From time to time, I craft software that is not satisfying. Maybe it's messy, verbose, or namings are off. Maybe it's over-tested or under-tested. Maybe it's not correct, or maybe it's over-engineered. Maybe it just sucks, but I don't know why.
This happens when there's a gap between what I developed and what perfect could look like. It's also known as technical debt. The more of it, the more time it will take to understand the code in the future.
In the past, I committed the crime of adding a Refactor Feature X ticket to the cemetery (aka backlog). In other words, I handed off the problem to somebody else in the future (sometimes myself). It didn't work well, but, luckily, there are better ways.
Technical Debt is Not All the Same
Let's say there's a box somewhere stuffed with spaghetti code. It works correctly and never requires changes. Should you rush to refactor it? Of course not; it's a debt that doesn't need to be repaid.
However, with bugs or spec changes, you have to open that box and understand what's going on.
If you had a choice, which one of the following parallel universes would you choose?
Parallel universe number one:
class SomeClass # ... # 300 lines of code # ... end
Parallel universe number two:
class SomeClass def go_for_it data = FetchDataFromDatabase.go_for_it result = PerformSomeCalculations.go_for_it(data) SaveDataToDatabase.go_for_it(result) end end class FetchDataFromDatabase # ... # 100 lines of code # ... end class PerformSomeCalculations # ... # 100 lines of code # ... end class SaveDataToDatabase # ... # 100 lines of code # ... end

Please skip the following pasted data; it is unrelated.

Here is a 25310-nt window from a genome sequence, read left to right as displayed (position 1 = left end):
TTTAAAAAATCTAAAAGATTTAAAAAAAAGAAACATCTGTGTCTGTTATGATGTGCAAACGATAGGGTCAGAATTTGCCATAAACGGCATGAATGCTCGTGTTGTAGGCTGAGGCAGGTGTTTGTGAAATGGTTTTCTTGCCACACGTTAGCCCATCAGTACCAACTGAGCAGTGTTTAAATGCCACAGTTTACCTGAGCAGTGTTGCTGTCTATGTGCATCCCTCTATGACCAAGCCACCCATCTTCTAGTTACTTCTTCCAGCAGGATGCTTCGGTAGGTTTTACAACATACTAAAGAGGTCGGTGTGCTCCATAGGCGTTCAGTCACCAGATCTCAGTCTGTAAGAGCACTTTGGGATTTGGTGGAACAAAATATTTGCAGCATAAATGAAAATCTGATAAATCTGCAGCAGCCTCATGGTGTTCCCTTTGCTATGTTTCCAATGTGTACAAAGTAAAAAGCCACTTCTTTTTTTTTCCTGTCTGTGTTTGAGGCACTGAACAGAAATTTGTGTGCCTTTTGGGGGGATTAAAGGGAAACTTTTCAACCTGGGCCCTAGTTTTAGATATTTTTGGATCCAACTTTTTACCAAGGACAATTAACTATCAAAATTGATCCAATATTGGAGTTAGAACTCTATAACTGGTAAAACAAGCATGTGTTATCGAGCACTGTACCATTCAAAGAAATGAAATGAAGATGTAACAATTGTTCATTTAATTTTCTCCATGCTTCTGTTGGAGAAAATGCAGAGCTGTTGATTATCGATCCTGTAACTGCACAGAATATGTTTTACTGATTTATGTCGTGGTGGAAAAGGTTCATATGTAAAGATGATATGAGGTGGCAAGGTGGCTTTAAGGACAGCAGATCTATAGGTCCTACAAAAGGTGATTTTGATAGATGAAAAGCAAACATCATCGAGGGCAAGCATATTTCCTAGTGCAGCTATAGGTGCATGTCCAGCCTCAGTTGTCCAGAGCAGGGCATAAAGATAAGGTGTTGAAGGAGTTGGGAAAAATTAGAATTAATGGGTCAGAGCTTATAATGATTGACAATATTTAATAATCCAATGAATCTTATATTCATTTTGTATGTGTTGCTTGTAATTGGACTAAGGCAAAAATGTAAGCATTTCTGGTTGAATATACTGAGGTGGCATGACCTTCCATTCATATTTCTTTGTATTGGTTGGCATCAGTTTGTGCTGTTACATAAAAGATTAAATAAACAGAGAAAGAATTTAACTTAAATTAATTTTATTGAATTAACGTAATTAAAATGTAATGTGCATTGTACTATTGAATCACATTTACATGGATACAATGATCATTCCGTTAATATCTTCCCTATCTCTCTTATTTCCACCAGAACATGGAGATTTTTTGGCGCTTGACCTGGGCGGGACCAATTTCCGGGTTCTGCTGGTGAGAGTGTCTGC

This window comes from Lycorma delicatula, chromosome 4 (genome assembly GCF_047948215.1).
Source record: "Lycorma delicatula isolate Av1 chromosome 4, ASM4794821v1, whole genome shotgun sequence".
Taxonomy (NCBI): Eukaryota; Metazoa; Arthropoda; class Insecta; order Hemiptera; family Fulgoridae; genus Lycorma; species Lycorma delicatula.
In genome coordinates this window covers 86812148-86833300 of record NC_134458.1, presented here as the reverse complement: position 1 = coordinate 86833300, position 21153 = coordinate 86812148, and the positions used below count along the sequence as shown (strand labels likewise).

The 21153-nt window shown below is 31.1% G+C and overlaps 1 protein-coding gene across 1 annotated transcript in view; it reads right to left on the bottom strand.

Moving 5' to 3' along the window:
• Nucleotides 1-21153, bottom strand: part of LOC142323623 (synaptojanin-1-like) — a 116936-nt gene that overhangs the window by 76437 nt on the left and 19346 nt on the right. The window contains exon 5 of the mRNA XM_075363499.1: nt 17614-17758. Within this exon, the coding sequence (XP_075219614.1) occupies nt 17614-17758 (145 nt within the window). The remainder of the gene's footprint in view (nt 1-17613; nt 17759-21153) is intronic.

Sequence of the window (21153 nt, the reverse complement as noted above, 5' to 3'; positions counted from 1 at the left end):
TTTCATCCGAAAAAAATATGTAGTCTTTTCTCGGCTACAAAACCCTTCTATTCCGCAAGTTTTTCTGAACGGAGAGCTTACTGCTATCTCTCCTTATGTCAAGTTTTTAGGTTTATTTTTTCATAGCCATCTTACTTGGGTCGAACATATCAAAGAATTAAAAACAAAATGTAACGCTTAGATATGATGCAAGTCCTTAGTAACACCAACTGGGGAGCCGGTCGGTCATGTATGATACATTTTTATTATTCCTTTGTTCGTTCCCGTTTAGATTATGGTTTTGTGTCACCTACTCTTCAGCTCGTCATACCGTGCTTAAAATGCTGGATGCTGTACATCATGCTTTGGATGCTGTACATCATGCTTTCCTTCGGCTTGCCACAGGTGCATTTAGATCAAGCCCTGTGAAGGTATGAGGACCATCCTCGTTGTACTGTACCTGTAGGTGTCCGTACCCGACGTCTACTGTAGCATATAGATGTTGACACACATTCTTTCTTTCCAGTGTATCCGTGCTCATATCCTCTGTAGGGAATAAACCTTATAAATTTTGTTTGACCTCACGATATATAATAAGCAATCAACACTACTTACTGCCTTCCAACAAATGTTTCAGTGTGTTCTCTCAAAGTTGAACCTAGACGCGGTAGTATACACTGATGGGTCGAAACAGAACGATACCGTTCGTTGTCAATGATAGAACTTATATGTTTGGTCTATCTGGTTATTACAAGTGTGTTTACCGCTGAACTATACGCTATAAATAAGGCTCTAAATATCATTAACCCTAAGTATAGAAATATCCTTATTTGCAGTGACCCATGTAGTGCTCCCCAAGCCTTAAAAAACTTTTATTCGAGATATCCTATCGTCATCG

I would pick number two.
The chaos that can be fit in a box is proportional to its volume: three smaller boxes are better than a big one. Most importantly, in the second universe,
SomeClass works as an index. It gives a high-level overview of the algorithm. Also, it suggests what boxes to open to change a specific aspect of the feature. And there's a chance it's only one class, not all of them.
If you lost the keys to your car, would you rather know they are somewhere in the apartment or in one of the drawers close to the entrance?
So What to Do with Unsatisfying Code?
If the specifications are stable and the code works, better to leave it alone.
If it's likely to change, try to make sure it works correctly, and it reveals intentions. In other words, on the one hand, make a change less likely, and, on the other hand, make sure the future reader will be guided throughout the code.
You can structure your process to (almost) guarantee code that is both correct and intention revealing. Should you accept the challenge, here's some food for thoughts: